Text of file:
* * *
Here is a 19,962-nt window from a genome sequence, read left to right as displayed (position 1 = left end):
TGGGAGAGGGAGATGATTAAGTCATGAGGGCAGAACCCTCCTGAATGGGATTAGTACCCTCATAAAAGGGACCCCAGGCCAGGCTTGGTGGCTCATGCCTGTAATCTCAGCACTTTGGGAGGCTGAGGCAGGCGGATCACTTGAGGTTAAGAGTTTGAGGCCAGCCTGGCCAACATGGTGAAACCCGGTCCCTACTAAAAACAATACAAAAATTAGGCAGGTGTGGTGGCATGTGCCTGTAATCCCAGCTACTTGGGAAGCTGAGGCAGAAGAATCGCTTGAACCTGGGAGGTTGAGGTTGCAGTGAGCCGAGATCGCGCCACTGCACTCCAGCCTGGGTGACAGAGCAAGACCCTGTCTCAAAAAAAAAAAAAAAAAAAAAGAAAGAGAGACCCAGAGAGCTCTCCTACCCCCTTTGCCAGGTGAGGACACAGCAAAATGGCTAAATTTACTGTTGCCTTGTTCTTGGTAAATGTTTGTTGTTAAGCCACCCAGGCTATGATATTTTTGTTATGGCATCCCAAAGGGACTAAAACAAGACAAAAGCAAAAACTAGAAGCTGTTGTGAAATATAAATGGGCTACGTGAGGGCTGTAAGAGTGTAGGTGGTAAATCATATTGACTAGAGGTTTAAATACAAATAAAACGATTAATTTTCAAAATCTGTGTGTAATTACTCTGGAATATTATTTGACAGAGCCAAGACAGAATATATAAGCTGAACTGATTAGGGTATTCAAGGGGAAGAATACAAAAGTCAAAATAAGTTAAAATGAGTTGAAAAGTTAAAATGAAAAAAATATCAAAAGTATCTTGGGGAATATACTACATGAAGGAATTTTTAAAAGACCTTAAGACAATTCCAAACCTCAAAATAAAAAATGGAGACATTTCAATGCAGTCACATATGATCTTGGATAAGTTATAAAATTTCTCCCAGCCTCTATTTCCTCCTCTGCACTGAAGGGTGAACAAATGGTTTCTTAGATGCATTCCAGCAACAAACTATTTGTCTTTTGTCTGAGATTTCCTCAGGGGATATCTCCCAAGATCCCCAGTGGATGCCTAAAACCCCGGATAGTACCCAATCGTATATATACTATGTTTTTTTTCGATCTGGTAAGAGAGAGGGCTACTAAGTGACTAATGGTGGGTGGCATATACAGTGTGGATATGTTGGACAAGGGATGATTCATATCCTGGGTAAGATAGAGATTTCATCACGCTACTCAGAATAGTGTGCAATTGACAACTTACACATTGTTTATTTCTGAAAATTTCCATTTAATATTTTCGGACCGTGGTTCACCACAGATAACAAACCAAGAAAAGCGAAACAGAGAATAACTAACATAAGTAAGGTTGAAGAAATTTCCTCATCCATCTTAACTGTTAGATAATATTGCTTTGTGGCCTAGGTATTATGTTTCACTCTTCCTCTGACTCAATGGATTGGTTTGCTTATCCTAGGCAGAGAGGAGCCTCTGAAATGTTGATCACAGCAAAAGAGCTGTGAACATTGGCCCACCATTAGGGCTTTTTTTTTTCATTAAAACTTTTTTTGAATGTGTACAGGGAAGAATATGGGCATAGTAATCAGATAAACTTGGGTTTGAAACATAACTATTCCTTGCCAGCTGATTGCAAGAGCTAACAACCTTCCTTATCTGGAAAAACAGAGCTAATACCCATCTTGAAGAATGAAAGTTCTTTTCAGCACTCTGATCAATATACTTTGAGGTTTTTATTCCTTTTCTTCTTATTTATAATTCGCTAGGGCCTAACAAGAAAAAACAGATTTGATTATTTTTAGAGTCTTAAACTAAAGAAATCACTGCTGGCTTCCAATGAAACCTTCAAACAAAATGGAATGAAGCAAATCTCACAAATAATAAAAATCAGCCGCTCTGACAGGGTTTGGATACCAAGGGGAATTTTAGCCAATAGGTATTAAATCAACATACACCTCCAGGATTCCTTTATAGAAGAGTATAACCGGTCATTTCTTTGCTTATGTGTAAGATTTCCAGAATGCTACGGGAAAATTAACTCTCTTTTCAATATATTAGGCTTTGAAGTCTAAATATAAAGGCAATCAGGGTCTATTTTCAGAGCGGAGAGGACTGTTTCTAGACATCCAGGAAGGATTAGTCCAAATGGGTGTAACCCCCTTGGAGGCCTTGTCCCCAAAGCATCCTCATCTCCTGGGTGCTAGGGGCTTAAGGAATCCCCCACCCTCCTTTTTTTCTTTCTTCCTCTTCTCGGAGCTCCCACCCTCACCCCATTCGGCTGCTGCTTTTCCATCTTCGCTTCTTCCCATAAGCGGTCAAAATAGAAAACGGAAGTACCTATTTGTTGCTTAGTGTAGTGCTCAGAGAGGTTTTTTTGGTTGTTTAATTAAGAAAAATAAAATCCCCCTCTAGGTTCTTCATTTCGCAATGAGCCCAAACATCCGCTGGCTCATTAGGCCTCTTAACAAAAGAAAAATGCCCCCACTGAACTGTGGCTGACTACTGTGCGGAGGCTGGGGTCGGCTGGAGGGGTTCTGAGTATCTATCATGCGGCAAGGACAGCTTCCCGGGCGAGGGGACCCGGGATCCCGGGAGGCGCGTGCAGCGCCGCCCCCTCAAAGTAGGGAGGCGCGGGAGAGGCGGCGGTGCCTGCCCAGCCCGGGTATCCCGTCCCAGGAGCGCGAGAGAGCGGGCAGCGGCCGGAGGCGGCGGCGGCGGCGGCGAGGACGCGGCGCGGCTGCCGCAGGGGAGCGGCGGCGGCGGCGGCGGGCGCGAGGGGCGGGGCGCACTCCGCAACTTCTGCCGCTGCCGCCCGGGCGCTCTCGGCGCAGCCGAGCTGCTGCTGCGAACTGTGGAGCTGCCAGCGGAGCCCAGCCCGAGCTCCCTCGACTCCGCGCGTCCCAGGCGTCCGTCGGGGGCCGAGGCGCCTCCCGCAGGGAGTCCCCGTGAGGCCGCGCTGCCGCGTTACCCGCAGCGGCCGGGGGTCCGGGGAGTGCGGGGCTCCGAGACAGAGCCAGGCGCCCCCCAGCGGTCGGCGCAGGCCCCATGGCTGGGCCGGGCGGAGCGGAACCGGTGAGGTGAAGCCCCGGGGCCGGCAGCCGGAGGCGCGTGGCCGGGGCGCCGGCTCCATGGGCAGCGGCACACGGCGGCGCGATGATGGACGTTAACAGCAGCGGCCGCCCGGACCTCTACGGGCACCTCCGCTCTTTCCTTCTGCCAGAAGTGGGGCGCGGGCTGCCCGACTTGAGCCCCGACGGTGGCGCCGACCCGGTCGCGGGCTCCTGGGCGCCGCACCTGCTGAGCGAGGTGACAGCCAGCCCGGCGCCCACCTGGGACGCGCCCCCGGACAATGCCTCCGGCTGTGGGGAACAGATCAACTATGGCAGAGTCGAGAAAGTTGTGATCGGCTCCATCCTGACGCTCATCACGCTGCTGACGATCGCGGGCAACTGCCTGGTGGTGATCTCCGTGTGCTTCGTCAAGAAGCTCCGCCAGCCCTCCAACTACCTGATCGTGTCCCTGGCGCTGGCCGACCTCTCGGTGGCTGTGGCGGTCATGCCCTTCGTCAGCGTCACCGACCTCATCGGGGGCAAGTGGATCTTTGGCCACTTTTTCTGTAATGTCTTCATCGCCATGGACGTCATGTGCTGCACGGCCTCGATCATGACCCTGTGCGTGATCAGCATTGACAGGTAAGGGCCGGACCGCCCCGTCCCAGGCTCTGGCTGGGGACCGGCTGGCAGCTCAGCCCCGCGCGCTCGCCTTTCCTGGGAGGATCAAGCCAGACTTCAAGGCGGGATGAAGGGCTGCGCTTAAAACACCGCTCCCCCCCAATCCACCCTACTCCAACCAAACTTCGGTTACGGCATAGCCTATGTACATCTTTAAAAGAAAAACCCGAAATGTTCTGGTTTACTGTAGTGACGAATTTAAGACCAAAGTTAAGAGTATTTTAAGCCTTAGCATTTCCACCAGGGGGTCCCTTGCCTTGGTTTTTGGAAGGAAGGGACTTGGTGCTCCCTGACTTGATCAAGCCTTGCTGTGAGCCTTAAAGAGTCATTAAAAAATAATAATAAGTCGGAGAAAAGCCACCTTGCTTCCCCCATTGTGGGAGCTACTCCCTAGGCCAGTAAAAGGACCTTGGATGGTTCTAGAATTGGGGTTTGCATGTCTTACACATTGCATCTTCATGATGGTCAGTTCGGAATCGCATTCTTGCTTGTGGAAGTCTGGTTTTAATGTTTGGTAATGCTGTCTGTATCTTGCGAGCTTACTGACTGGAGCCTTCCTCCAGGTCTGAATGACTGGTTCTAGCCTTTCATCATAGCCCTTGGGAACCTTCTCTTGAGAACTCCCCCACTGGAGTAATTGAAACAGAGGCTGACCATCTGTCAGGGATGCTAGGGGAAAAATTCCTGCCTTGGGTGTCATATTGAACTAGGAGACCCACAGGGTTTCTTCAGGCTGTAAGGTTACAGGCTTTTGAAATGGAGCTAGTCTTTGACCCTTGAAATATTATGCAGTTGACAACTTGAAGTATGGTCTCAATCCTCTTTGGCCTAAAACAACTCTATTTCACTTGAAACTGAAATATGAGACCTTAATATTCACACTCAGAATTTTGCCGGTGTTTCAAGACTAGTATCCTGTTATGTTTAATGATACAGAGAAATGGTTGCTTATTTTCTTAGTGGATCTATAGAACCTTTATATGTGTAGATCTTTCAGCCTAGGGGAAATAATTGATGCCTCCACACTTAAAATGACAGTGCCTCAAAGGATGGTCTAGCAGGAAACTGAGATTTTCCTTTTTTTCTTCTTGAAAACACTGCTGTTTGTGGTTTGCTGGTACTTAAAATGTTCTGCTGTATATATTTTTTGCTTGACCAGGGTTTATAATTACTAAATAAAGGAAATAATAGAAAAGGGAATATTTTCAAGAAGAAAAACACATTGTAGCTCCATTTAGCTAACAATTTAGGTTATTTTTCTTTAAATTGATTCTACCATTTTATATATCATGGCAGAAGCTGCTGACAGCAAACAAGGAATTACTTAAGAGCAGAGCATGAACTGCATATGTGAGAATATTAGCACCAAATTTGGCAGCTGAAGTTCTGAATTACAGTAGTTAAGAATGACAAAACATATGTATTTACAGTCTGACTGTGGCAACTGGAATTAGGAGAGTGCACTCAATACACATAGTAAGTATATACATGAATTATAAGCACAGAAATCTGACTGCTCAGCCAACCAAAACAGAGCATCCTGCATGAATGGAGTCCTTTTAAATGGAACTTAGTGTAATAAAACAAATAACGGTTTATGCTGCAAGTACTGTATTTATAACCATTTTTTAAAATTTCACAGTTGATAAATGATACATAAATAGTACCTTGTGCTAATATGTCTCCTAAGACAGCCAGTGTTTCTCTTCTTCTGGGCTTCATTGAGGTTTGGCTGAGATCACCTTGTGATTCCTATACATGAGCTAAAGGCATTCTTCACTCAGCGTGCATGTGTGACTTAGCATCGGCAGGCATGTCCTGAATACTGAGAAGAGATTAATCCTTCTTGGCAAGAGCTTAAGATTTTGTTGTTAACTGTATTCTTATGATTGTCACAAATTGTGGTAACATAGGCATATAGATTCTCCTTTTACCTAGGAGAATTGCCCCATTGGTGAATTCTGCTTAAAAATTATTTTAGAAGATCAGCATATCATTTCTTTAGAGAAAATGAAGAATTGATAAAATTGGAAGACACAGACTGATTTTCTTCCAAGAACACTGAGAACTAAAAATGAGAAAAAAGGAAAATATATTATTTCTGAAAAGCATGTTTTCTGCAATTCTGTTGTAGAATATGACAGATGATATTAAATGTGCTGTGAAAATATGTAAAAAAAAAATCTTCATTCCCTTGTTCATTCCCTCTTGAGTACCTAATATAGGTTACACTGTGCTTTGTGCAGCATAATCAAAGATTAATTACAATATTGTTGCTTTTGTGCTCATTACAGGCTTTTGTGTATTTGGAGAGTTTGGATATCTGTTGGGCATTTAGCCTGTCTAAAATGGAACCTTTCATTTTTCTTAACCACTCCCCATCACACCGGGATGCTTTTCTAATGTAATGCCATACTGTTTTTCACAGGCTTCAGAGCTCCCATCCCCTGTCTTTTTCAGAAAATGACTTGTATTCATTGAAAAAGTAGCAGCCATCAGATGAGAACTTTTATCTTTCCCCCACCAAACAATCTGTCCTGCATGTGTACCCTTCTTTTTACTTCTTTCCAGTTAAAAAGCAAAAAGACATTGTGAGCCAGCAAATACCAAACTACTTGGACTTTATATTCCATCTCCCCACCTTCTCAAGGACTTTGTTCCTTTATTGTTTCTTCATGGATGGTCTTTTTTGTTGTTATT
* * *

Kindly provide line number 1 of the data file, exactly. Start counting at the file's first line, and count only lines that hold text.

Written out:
Here is a 19,962-nt window from a genome sequence, read left to right as displayed (position 1 = left end):